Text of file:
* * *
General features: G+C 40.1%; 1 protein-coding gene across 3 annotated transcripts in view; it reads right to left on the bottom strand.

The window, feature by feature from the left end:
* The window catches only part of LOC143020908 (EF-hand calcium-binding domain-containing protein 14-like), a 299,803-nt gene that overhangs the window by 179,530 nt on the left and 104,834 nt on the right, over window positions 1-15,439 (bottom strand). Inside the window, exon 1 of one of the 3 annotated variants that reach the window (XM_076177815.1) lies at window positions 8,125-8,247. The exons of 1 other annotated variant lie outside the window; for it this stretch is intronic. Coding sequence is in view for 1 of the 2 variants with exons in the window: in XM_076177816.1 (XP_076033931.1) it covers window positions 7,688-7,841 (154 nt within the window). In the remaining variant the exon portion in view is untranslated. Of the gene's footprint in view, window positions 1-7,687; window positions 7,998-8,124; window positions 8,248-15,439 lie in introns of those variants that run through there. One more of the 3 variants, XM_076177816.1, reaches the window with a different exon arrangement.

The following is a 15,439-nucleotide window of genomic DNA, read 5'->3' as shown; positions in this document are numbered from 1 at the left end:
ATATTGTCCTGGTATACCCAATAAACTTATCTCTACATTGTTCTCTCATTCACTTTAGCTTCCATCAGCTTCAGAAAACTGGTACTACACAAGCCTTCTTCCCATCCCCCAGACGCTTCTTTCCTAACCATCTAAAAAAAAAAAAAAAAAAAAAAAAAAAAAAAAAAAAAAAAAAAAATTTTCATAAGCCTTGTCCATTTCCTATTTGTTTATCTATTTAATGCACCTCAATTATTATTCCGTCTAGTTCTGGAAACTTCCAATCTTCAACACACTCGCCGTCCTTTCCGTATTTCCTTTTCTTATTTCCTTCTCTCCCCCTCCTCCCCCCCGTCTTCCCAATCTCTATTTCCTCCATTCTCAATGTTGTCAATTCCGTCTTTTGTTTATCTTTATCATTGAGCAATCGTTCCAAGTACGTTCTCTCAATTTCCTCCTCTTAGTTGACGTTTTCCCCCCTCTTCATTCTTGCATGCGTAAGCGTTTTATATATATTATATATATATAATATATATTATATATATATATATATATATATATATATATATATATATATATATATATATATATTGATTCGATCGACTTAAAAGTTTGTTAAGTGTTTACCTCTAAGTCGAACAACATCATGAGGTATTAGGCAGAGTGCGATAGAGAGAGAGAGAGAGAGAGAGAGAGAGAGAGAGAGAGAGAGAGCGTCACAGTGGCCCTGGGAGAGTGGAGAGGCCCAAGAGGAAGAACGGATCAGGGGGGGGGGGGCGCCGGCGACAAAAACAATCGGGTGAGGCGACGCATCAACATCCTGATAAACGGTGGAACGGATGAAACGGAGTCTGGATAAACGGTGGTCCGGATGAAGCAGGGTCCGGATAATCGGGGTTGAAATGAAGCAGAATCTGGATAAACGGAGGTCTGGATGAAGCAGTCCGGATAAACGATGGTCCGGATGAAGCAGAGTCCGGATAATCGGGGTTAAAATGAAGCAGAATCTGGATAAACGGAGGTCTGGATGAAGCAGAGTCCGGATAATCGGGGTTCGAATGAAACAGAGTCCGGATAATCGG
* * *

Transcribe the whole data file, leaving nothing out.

General features: G+C 40.1%; 1 protein-coding gene across 3 annotated transcripts in view; it reads right to left on the bottom strand.

The window, feature by feature from the left end:
* The window catches only part of LOC143020908 (EF-hand calcium-binding domain-containing protein 14-like), a 299,803-nt gene that overhangs the window by 179,530 nt on the left and 104,834 nt on the right, over window positions 1-15,439 (bottom strand). Inside the window, exon 1 of one of the 3 annotated variants that reach the window (XM_076177815.1) lies at window positions 8,125-8,247. The exons of 1 other annotated variant lie outside the window; for it this stretch is intronic. Coding sequence is in view for 1 of the 2 variants with exons in the window: in XM_076177816.1 (XP_076033931.1) it covers window positions 7,688-7,841 (154 nt within the window). In the remaining variant the exon portion in view is untranslated. Of the gene's footprint in view, window positions 1-7,687; window positions 7,998-8,124; window positions 8,248-15,439 lie in introns of those variants that run through there. One more of the 3 variants, XM_076177816.1, reaches the window with a different exon arrangement.

The following is a 15,439-nucleotide window of genomic DNA, read 5'->3' as shown; positions in this document are numbered from 1 at the left end:
ATATTGTCCTGGTATACCCAATAAACTTATCTCTACATTGTTCTCTCATTCACTTTAGCTTCCATCAGCTTCAGAAAACTGGTACTACACAAGCCTTCTTCCCATCCCCCAGACGCTTCTTTCCTAACCATCTAAAAAAAAAAAAAAAAAAAAAAAAAAAAAAAAAAAAAAAAAAAAATTTTCATAAGCCTTGTCCATTTCCTATTTGTTTATCTATTTAATGCACCTCAATTATTATTCCGTCTAGTTCTGGAAACTTCCAATCTTCAACACACTCGCCGTCCTTTCCGTATTTCCTTTTCTTATTTCCTTCTCTCCCCCTCCTCCCCCCCGTCTTCCCAATCTCTATTTCCTCCATTCTCAATGTTGTCAATTCCGTCTTTTGTTTATCTTTATCATTGAGCAATCGTTCCAAGTACGTTCTCTCAATTTCCTCCTCTTAGTTGACGTTTTCCCCCCTCTTCATTCTTGCATGCGTAAGCGTTTTATATATATTATATATATATAATATATATTATATATATATATATATATATATATATATATATATATATATATATATATATATATTGATTCGATCGACTTAAAAGTTTGTTAAGTGTTTACCTCTAAGTCGAACAACATCATGAGGTATTAGGCAGAGTGCGATAGAGAGAGAGAGAGAGAGAGAGAGAGAGAGAGAGAGAGAGAGAGCGTCACAGTGGCCCTGGGAGAGTGGAGAGGCCCAAGAGGAAGAACGGATCAGGGGGGGGGGGGCGCCGGCGACAAAAACAATCGGGTGAGGCGACGCATCAACATCCTGATAAACGGTGGAACGGATGAAACGGAGTCTGGATAAACGGTGGTCCGGATGAAGCAGGGTCCGGATAATCGGGGTTGAAATGAAGCAGAATCTGGATAAACGGAGGTCTGGATGAAGCAGTCCGGATAAACGATGGTCCGGATGAAGCAGAGTCCGGATAATCGGGGTTAAAATGAAGCAGAATCTGGATAAACGGAGGTCTGGATGAAGCAGAGTCCGGATAATCGGGGTTCGAATGAAACAGAGTCCGGATAATCGG